Q & A with Sr. Mary Francis Wangare, reconciling Christians and Muslims in Kenya

Related story - Voices of Faith in Kenya raise the alarm for environmental protection

Sr. Mary Francis Wangare poses with some of the organizers of the Interfaith Youth Conference on Peace and Environment, along with Uwe Wissenbach, the head of the Political Section for the European Union Delegate to Kenya, who was the keynote speaker at the conference. (GSR photo / Melanie Lidman)

Nairobi, Kenya — Sr. Mary Francis Wangare is worried about the young people in Kenya. The Franciscan sister knows that, in Kenya, young people are most at risk of religious radicalization. To combat the threat of radicalization, she wants to create better relationships between the Christians and Muslims. One way to unite these two different groups is to promote the environment, because not only is the environment a neutral topic, a healthy environment can even foster peace.

The Quran has 600 references to the environment, which are similar to what Pope Francis emphasized in his encyclical Laudato Si'. The pope's work talks about "the care for our common home," because the environment doesn't recognize religion. Both Muslims and Christians suffer when there are problems with the environment.

Wangare knows the price of radicalization personally. She lost her 20-year-old niece in the Garissa University attack, when extremist Muslims associated with terror groups killed 147 students and injured 79 in the attack on April 2, 2015. Partly in response to this terror attack, the Justice, Peace and Integrity of Creation Franciscan Africa, where Wangare is director, joined together with other faith and environmental groups to create an interfaith forum for the environment on Oct. 9 in Nairobi, Kenya. Global Sisters Report interviewed Wangare about that experience.

GSR: Can you tell me a little bit about the purpose of the Interfaith Youth Forum for Peace and Environment?

Wangare: The purpose of this event is to bring together the young people of different faiths on the issues of peace and environment. Extremist leaders are recruiting young people to carry out attacks in this country. So we want to take those young people and bring them together to bridge the gap and tension between Christians and Muslims before they fall victim to extremism. We are telling the young people not to be afraid of people of different faiths, that they can live together despite the different beliefs. We have the same God who has created us. We are utilizing the environment as a focal point to help us access young people. We cannot just bring them together and expect something to happen. When you give them a common goal, they can work together.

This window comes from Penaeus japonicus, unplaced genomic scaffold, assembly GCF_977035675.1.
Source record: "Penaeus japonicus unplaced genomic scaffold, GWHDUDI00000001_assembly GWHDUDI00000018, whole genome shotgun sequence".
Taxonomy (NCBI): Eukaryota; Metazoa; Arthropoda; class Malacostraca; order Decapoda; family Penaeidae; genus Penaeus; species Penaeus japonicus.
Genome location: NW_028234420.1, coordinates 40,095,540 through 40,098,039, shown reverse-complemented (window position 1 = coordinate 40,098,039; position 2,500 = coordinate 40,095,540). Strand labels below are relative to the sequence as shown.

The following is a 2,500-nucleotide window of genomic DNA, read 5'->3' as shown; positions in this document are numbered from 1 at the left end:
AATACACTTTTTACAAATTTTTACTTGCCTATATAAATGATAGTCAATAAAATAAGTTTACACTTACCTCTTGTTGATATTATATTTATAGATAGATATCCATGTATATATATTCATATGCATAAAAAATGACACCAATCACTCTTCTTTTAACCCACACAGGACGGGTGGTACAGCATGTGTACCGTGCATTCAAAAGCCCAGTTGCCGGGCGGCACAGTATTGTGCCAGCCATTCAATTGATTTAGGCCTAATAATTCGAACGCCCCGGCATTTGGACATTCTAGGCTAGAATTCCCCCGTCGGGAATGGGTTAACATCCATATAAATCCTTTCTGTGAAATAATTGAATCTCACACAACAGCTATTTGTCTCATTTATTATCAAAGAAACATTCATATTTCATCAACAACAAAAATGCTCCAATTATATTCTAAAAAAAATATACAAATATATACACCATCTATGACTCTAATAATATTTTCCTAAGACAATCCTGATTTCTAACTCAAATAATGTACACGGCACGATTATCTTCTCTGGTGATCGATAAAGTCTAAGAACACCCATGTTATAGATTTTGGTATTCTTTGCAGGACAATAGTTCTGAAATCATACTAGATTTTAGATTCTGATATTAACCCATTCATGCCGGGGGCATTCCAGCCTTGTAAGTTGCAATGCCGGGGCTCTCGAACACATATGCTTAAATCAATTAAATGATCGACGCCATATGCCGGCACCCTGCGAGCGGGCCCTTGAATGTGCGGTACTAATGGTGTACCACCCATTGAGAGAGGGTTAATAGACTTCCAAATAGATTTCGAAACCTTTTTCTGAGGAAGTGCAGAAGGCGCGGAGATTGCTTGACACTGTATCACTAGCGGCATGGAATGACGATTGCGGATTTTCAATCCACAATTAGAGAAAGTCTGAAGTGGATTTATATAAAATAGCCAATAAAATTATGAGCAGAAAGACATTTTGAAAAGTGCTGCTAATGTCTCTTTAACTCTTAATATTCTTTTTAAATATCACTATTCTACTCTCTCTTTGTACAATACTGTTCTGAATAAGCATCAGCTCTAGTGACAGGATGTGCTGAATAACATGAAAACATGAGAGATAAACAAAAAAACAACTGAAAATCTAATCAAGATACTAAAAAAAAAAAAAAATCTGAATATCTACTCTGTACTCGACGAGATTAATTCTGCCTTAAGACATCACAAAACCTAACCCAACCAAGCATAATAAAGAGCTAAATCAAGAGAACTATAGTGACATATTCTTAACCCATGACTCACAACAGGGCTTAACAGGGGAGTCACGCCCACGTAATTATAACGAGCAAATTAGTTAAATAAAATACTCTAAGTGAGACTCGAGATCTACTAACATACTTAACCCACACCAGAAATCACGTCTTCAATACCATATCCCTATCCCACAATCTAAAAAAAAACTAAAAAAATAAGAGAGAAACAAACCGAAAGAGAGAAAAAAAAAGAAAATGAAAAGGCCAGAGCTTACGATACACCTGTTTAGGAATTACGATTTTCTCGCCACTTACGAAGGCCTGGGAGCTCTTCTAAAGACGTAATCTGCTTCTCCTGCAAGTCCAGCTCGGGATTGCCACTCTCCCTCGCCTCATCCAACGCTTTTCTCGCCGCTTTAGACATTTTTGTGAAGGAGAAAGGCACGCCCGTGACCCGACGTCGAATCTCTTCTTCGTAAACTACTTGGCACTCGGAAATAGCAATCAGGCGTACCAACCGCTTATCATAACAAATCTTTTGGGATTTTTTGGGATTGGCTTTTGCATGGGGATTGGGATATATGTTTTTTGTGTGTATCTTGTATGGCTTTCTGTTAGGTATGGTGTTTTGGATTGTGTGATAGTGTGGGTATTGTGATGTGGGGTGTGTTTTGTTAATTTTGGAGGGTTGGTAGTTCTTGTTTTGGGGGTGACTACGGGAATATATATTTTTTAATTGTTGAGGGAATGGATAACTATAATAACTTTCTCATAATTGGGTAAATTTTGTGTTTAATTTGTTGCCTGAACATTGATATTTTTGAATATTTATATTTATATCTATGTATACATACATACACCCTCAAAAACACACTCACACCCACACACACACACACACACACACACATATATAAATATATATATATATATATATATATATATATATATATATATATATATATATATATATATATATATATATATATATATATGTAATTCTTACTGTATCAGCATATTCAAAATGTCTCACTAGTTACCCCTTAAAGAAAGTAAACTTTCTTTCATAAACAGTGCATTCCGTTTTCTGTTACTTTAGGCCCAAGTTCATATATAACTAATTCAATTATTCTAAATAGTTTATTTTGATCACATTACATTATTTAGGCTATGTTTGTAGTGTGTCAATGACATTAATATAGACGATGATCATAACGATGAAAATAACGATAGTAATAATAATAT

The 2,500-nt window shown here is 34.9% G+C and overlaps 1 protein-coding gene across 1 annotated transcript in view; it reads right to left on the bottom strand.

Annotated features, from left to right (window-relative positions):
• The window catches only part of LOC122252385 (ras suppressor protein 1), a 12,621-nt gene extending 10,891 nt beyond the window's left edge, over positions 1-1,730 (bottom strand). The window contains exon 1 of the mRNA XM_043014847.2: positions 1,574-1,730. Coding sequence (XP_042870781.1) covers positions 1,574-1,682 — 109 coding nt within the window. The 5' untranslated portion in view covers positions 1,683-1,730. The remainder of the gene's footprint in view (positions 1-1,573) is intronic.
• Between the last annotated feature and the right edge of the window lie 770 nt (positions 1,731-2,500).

Hundreds of young people attended in October, though there were many more Christians than Muslims. (GSR photo / Melanie Lidman)

This is the second annual forum after you started this conference last year. Do you think the second forum took more importance because of the Garissa attack?

Yes, this forum was even more important because we saw in the Garissa attack that the terrorists were young people. We started this forum because we were concerned about the problem of radicalization of young people in Kenya. I visited Garissa, and there is fear among the young people, there is real tension between Christians and Muslims. The Christians there told me, 'Sister, thank you for having courage to come and visit us; we feel neglected and threatened.' They also told me that they live together with Muslims and do business with Muslims, but then some [extremist] Muslims come and kill their children and terrorize them.

Tell me about your niece who was killed in the attack.

My niece, Jane Nyambura, was 20 years old. She was in her second semester in the college. During the attack they were told that 'Muslims do not kill women, so surrender yourself, we are not going to kill you.' Then when she came out she was sprayed with bullets.

After the attack, I was in Chiromo mortuary [in Nairobi] for one week. I went through 142 bodies looking for the body of my niece. It was very hard to recognize her body; it was a real torture. I kept asking myself, what evil did these children do to be subjected to such pain?

The conference kicked off with a tree-planting ceremony. Participants planted approximately 300 trees during the two-day conference on the grounds of the Catholic University of Eastern Africa. (GSR photo / Melanie Lidman)

How did this experience affect you?

What I saw in the mortuary moved me to travel to Garissa after burying my niece. I saw the hatred boiling like fire from the Christians against the Muslims. There was no way you could tell a Christian that not all Muslims are bad. I remember Muslims came to give food in the Chiromo mortuary, and one woman slapped a Muslim girl [who was serving]. I went to her and said, 'Mum, I understand how you feel, but don't slap her.' I had to tell the Red Cross people not to allow those who are dressed like Muslims to distribute food in order to avoid a lot of problems. This experience made me realize how important this forum is to bring together young people regardless of their religion.

Young people must keep their feet on the ground. They are our flowers, the future of this country.

[Michelle Njeri is a sister of the Franciscan Sisters of the Immaculate Conception, Nairobi, Kenya, and a final year student in Social Communication at Tangaza University College (Catholic University of Eastern Africa).]

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